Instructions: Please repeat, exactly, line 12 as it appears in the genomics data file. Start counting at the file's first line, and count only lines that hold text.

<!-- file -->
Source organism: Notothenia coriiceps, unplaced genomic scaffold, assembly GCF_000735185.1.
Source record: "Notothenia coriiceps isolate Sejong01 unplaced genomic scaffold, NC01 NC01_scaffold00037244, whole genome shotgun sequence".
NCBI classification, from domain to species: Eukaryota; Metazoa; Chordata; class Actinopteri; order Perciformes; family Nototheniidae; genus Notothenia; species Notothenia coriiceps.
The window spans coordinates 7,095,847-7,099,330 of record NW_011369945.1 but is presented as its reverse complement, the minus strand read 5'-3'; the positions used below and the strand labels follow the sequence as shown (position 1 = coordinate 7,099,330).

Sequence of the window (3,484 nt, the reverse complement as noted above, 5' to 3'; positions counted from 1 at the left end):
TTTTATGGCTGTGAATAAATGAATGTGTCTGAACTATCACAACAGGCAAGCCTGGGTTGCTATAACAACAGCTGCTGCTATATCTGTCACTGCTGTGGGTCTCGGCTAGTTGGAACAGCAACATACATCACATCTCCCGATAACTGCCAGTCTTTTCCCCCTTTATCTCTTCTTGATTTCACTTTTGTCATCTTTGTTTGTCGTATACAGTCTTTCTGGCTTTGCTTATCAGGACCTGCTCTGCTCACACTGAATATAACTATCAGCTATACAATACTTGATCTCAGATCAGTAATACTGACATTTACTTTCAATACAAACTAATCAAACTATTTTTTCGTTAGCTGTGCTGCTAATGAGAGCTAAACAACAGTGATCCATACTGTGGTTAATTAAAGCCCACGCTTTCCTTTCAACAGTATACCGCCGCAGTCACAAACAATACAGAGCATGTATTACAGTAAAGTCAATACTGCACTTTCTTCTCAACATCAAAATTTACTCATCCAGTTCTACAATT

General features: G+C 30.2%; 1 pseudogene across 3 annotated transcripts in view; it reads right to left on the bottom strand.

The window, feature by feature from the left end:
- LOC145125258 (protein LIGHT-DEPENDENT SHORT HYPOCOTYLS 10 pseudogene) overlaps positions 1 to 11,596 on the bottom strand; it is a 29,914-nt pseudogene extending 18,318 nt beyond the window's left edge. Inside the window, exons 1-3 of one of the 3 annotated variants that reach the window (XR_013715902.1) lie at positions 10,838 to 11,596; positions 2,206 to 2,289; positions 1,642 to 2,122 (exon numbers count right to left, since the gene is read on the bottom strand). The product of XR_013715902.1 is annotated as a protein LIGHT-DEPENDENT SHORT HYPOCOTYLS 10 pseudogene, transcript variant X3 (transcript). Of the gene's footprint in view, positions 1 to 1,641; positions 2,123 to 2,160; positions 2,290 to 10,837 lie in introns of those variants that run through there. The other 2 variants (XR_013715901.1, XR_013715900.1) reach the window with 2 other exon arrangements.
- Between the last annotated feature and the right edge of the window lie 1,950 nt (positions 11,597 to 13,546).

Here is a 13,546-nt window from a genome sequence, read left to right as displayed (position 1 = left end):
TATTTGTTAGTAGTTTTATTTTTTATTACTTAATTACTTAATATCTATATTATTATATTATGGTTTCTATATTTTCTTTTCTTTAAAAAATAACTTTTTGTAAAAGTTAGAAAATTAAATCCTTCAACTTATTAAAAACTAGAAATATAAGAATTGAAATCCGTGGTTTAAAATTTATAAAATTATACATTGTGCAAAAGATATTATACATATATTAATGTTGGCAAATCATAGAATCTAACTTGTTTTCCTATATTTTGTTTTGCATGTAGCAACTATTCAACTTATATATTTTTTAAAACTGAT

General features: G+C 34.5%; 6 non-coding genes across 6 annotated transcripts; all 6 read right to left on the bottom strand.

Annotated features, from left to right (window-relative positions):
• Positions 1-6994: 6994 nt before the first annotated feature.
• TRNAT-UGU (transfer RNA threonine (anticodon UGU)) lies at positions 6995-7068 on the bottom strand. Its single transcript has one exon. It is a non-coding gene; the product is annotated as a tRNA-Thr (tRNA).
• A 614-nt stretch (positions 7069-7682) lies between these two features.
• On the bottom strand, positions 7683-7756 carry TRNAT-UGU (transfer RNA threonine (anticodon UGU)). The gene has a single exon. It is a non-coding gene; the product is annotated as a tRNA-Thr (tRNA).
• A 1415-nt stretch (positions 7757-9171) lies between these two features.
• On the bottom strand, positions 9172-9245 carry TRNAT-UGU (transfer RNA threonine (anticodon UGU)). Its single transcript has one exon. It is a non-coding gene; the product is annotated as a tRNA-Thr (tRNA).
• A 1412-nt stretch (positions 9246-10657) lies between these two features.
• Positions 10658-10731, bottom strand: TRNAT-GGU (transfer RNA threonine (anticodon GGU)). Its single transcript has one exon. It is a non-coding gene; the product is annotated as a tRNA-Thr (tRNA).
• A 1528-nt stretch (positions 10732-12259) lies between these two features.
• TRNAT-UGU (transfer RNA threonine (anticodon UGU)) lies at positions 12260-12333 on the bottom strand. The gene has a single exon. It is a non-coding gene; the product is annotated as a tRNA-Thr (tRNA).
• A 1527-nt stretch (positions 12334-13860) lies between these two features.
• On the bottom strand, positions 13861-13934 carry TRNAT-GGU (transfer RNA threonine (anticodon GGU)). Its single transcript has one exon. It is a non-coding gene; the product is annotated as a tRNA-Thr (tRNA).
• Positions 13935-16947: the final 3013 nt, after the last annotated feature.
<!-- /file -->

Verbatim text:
TATTTGTTAGTAGTTTTATTTTTTATTACTTAATTACTTAATATCTATATTATTATATTATGGTTTCTATATTTTCTTTTCTTTAAAAAATAACTTTTTGTAAAAGTTAGAAAATTAAATCCTTCAACTTATTAAAAACTAGAAATATAAGAATTGAAATCCGTGGTTTAAAATTTATAAAATTATACATTGTGCAAAAGATATTATACATATATTAATGTTGGCAAATCATAGAATCTAACTTGTTTTCCTATATTTTGTTTTGCATGTAGCAACTATTCAACTTATATATTTTTTAAAACTGAT